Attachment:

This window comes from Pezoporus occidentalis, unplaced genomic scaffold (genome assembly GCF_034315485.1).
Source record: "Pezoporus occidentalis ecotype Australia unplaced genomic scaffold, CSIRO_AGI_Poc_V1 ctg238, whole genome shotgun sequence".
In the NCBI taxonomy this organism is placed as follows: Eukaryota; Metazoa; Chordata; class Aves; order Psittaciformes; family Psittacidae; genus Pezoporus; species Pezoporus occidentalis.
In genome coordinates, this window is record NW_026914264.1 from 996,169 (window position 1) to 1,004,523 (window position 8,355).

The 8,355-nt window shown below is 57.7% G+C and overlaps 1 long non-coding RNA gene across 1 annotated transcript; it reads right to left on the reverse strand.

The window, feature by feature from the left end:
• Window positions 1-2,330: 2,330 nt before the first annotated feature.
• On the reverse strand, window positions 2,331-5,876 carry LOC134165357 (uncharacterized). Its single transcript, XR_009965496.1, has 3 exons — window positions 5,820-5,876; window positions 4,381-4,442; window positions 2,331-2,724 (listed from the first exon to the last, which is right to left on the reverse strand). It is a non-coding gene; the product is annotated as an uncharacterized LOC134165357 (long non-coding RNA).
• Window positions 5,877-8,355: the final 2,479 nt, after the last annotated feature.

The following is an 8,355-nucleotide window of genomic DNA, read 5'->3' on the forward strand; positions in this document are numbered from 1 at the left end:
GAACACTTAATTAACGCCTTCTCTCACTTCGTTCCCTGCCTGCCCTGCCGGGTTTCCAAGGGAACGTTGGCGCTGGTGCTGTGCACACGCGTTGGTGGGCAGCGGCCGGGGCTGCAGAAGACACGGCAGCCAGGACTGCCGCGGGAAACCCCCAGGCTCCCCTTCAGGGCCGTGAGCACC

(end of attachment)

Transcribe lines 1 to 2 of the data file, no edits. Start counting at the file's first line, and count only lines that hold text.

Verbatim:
This window comes from Pezoporus occidentalis, unplaced genomic scaffold (genome assembly GCF_034315485.1).
Source record: "Pezoporus occidentalis ecotype Australia unplaced genomic scaffold, CSIRO_AGI_Poc_V1 ctg238, whole genome shotgun sequence".